“It’s like a dance team, but on horses,” Weinzierl said. “It’s definitely something that I was like, ‘What is this?’ But it sounded like so much fun because it does have a speed aspect to it.”
The horse drill team didn’t practice or meet up in 2020, so it wasn’t until this year that she got a chance to know her four teammates. They practiced at the Ogle County Fairgrounds and took part in some exhibitions and parades in 2021, but didn’t participate in any competitions, Weinzierl said.
“The parades are a totally different ballgame,” she said. “You’re walking through crowds of screaming children, which was definitely a challenge for Reno at first. But now he’s just like, ‘OK, whatever. We’re just going to walk this way. All right, that’s fine.’”
Reno, whose registered name is Ebs Little Reno, is just like Sam Elliott’s character in the show “The Ranch,” Weinzierl said. The 16-year-old horse — whose height is 14.1 hands — is a like “burly grandpa” until it’s time to take part in speed events.
“Then he gets all excited and acts like a 5-year-old [human],” she said.
Both of them are fans of speed, Weinzierl said, so when searching for a riding event in which to take part, that factor was a must.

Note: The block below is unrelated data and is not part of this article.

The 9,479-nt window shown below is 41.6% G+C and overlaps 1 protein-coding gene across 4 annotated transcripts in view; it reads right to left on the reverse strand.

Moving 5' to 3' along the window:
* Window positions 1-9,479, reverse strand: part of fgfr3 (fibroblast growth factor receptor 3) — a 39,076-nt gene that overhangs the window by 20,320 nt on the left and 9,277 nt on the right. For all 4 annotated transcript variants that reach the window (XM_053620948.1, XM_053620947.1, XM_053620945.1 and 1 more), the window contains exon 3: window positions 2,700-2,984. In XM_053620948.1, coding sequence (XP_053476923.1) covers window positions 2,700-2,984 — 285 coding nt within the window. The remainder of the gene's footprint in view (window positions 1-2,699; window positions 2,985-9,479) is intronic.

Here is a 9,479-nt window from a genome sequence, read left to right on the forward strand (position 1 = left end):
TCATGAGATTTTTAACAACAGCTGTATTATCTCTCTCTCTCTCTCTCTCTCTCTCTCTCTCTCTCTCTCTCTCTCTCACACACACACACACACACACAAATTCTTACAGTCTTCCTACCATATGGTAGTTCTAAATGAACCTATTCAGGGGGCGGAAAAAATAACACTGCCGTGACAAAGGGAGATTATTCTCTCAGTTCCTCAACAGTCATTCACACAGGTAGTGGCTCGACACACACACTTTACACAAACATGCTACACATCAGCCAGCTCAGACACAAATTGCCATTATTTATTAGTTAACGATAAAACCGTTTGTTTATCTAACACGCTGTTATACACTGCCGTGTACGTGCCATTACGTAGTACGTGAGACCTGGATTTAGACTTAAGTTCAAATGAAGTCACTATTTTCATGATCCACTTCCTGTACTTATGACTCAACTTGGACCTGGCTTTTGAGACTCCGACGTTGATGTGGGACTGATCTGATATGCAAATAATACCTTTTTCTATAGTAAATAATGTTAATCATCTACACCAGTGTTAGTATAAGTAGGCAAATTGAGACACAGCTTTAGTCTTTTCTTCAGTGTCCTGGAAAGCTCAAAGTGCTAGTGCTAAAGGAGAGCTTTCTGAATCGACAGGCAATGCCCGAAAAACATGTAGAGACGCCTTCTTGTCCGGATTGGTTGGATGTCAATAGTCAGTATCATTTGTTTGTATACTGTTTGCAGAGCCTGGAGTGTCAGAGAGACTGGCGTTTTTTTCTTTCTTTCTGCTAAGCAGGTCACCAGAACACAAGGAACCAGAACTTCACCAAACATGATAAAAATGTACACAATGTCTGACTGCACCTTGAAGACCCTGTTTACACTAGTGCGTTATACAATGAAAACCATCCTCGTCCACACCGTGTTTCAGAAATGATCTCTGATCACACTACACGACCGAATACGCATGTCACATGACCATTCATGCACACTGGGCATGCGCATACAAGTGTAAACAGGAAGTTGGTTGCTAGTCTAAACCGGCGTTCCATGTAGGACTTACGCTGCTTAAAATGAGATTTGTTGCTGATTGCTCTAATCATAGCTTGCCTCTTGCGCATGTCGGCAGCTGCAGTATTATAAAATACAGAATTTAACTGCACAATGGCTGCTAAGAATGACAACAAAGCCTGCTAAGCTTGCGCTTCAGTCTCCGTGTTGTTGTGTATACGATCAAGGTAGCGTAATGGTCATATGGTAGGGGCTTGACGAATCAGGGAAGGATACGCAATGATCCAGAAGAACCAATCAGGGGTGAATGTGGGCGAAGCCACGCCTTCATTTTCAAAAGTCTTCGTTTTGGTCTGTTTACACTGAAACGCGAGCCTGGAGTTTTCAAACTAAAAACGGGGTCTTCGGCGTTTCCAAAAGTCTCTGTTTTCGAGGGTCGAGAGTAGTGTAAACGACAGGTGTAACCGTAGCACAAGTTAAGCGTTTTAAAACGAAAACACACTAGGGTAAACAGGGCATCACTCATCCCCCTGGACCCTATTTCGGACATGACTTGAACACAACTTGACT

They tried to do mounted shooting, but Reno was too distracted when the balloons disappeared, she said. In the end, they landed on barrel racing.
A barrel race is an electronically timed event during which horses and their riders circle around three identical barrels set in a cloverleaf pattern. The barrels are not weighted. Participants must race around the barrels without knocking them over.
“Going almost 30 miles an hour on the back of a 1,000-pound animal? Oh, yeah, let’s just go do that for fun,” joked Weinzierl, a self-proclaimed adrenaline junkie. “It’s definitely an interesting hobby. On top of that, knowing how close Reno and I are now, kind of just our bond and knowing that it’s something that he loves, that then makes me happy too.”
Weinzierl said she looked through some of the videos she has from when she trained Reno to barrel race and the difference between then and now is “night and day.”
Because Reno had been abused while being trained to barrel race, there were some bumps in the road, Weinzierl said. However, he trusted her enough by that point to let it happen.
“It was really cool to see kind of the flip, the way he kind of turned his gears in his head and he was, ‘Oh, OK, this is kind of cool. She’s kind of cool. We’re going to hang out with her,’” she said.
By 2019, they were ready to perform and compete in rodeos and 4-H fairs. However, the COVID-19 pandemic kept them from doing so.
They went to their first barrel race in July, and Reno “did better than I could have ever asked him for,” Weinzierl said. She plans to take part in competitions with Reno next year, although they do have some kinks to work out before then.
It doesn’t really matter to her what kind of event they do, Weinzierl said. If Reno chose to do dressage one day, that’s what they’d do, she said.
“Whatever makes him happy is kind of where I’m going,” Weinzierl said. “I don’t care what it is. As long as my Bear [Reno’s nickname] is happy, I’m good with that.”